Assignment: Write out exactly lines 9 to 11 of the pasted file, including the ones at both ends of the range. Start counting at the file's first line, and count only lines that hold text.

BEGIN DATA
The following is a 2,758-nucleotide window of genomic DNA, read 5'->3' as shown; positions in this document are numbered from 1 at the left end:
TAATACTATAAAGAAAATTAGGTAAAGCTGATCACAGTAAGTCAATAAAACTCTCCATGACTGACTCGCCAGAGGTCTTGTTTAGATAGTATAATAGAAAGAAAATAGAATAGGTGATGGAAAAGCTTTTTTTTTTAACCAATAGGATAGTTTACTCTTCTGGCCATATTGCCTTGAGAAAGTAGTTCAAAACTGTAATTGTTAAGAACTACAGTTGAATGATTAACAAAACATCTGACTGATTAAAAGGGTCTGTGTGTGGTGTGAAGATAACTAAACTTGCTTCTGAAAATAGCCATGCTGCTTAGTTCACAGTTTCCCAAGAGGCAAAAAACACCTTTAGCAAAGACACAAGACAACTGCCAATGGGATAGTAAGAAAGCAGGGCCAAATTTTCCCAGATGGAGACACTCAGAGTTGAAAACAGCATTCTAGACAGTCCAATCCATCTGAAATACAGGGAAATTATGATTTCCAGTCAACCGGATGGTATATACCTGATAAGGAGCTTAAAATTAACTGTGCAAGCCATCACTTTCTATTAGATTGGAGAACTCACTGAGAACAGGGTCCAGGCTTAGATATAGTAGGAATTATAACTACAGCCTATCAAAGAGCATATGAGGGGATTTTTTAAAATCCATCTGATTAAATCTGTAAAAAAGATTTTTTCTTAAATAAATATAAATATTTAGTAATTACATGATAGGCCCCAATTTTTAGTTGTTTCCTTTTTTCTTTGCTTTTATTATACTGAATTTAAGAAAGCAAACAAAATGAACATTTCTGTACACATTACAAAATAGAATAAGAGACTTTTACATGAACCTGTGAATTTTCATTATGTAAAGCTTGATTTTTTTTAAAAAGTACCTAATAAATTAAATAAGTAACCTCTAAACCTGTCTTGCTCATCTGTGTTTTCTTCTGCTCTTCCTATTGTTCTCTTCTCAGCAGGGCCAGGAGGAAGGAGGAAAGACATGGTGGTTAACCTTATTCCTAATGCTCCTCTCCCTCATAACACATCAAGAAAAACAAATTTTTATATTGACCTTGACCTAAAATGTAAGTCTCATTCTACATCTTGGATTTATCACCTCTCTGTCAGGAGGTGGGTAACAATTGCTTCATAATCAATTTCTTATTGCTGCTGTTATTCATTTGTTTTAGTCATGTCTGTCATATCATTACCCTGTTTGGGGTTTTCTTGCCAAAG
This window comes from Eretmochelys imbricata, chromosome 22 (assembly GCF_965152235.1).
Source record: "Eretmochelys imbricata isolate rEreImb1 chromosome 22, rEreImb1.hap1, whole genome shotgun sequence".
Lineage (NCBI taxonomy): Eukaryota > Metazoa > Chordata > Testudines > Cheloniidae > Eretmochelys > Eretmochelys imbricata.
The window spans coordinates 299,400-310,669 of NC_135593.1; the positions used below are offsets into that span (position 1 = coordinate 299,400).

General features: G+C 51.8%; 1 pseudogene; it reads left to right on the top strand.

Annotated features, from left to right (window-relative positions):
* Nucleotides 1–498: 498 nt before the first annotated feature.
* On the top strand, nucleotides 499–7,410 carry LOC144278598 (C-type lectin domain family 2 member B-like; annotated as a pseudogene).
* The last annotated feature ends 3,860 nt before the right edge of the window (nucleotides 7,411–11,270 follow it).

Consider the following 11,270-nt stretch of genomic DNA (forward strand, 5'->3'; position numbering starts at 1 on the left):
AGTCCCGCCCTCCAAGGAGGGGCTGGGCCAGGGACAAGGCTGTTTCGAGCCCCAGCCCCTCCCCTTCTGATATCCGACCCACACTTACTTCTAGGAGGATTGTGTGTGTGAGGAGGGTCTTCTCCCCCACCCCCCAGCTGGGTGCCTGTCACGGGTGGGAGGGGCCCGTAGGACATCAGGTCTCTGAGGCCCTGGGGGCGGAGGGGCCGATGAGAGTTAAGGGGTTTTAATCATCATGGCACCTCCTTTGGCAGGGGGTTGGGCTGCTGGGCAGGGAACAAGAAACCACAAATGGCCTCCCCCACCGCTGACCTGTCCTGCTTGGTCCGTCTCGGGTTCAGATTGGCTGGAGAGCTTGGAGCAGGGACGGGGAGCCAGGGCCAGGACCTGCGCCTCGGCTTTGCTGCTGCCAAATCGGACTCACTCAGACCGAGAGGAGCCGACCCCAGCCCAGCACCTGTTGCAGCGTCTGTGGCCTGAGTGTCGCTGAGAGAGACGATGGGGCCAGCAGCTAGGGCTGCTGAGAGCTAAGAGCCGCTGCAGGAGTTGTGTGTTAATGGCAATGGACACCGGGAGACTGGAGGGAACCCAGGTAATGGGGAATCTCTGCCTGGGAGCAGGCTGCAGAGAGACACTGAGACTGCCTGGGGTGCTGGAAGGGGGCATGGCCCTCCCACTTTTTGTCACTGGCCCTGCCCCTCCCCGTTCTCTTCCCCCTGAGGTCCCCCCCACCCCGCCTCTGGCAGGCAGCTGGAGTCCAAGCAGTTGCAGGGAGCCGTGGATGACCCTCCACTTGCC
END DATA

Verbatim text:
* Nucleotides 1–498: 498 nt before the first annotated feature.
* On the top strand, nucleotides 499–7,410 carry LOC144278598 (C-type lectin domain family 2 member B-like; annotated as a pseudogene).
* The last annotated feature ends 3,860 nt before the right edge of the window (nucleotides 7,411–11,270 follow it).